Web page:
In the YA edition of Braiding Sweetgrass, Kimmerer, a member of the Citizen Potawatomi Nation and Professor of Botany at SUNY explores the intersection between indigenous knowledge of the natural world and Western scientific methods. Straddling the two approaches allows her to present a deeply personal and beautifully informed account of the complex interconnections within natural ecosystems, explained primarily through stories, made accessible to young readers in the new edition through illustrations and text boxes that provide supporting facts, definitions and opportunities for reflection. In particular, the chapter entitled The Council of the Pecans, demonstrates the interdisciplinary reach of this book through Kimmerer’s skill in weaving botanical information with historical events. By combining diverse strands such as the interrelationship between tree nut production and seed predators, the collective ability of trees to communicate with each other through pheromones and fungal networks, and the Indian Removal Act of 1830, which ultimately placed her grandfather in a government-run boarding school, Kimmerer strives for a transformational “shared remembering” (p.10) that emphasizes gratitude, reciprocity and kinship among all living beings.
“[Home] a place where water binds two worlds; where coyotes confide in monsters; where hawks and
mockingbirds discern revelations from ancient trees; where my best friend basks in the sun beside me; and where…I search for the family I left behind.”
Stories like The Last Cuentista, and A Snake Falls to Earth express the dynamic nature of traditional stories: They adapt.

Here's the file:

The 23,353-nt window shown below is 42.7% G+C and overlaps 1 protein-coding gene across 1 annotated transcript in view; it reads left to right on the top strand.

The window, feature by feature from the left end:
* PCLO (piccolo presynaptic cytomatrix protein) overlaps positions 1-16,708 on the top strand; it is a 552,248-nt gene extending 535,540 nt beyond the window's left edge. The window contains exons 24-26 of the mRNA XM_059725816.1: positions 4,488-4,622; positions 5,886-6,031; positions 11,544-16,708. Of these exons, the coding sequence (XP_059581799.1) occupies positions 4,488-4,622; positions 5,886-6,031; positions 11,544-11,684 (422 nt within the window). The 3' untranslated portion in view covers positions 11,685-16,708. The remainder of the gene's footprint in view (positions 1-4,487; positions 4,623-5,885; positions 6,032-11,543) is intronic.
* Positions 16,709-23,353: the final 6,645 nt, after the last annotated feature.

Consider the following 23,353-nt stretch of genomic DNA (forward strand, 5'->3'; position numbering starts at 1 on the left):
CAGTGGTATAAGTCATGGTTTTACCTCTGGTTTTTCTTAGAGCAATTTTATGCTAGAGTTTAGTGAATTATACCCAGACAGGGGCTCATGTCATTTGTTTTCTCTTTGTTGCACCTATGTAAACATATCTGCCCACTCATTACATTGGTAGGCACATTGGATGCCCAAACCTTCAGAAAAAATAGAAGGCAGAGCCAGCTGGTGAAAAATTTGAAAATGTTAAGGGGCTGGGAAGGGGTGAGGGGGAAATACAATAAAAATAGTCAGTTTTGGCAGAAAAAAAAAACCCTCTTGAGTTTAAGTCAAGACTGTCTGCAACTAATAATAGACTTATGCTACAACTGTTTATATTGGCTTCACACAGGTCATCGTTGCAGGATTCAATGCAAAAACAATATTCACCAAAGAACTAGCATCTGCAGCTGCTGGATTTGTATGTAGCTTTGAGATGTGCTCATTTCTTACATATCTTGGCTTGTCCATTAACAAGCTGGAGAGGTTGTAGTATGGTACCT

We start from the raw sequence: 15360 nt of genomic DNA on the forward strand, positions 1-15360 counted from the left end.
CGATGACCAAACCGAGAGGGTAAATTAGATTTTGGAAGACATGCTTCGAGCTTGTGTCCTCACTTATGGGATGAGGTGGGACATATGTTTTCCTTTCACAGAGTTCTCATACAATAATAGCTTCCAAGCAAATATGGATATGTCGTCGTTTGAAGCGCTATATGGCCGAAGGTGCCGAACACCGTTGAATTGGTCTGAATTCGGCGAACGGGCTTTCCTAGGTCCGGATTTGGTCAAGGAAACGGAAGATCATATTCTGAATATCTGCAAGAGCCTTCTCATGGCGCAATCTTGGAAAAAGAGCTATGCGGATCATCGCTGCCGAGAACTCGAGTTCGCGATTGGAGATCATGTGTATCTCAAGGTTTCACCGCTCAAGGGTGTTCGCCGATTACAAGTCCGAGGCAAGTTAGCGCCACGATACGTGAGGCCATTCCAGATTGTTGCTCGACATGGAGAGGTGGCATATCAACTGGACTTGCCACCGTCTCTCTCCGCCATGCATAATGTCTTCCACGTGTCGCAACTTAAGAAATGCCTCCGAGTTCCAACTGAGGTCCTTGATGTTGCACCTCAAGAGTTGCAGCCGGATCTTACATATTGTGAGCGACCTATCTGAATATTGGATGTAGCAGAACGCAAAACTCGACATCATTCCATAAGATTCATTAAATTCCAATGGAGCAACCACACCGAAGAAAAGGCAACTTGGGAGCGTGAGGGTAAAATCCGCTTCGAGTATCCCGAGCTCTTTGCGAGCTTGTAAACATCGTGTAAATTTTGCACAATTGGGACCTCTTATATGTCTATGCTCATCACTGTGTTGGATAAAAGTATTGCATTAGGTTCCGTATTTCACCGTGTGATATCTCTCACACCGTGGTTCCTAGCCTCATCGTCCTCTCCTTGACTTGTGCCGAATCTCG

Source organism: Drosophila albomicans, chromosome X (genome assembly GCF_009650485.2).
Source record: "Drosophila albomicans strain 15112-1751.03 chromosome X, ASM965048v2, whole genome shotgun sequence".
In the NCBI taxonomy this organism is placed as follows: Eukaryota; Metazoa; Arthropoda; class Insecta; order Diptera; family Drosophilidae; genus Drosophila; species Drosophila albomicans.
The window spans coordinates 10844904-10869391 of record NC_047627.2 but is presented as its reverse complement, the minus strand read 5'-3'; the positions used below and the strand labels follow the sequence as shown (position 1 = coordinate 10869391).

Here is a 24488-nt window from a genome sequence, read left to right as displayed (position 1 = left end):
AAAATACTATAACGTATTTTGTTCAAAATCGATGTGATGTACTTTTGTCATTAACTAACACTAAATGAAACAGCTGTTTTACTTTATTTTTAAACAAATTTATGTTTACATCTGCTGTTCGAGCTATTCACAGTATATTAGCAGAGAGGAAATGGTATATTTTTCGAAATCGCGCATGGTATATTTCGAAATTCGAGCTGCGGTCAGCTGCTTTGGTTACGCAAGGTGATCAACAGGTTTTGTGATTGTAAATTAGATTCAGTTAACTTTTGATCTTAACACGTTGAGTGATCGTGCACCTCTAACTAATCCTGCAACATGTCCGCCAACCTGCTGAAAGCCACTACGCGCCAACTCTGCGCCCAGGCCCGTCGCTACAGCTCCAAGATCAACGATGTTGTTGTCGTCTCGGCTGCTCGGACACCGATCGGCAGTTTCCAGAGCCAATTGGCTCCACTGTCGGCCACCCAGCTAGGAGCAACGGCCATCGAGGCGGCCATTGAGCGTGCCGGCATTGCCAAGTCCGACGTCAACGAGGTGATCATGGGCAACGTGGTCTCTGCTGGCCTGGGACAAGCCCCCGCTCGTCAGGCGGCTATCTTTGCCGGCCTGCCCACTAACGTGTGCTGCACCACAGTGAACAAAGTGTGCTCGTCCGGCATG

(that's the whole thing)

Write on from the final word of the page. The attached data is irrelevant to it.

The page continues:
Ultimately, these texts inspire us to become what Kimmerer calls, “indigenous to place”, whether we are native or not, by cultivating our own metaphors and stories, specific to the places we inhabit. Doing so allows students to establish a creative dialogue with the local environment that moves from deep observation and classification to a unique evaluation developed through imaginative invention and, and eventually to an analysis of place that (hopefully) results in a protective appreciation of the ecological systems that support their homes and communities. Getting students outside of the classroom, exploring local places, is fundamental to this process and researching historical and contemporary land issues can add an interesting perspective. Finally, taking part in a habitat restoration project on the school campus allows students to transform their school into a supporting element within a greater ecosystem, while developing a unique language of place that makes them truly environmentally literate.
Regardless of whether or not the No Child Left Inside Act of 2023 is passed and enacted into law (I will remain cautiously optimistic!), environmental literacy is a crucial skill for today's students who will inherit the consequences of previous generations' ecological indifference. The good news is that integrating environmental literacy into our curriculum through connecting with stories, places and indigenous wisdom is a meaningful practice that guides students to develop a hopeful and sustainable relationship with the natural world.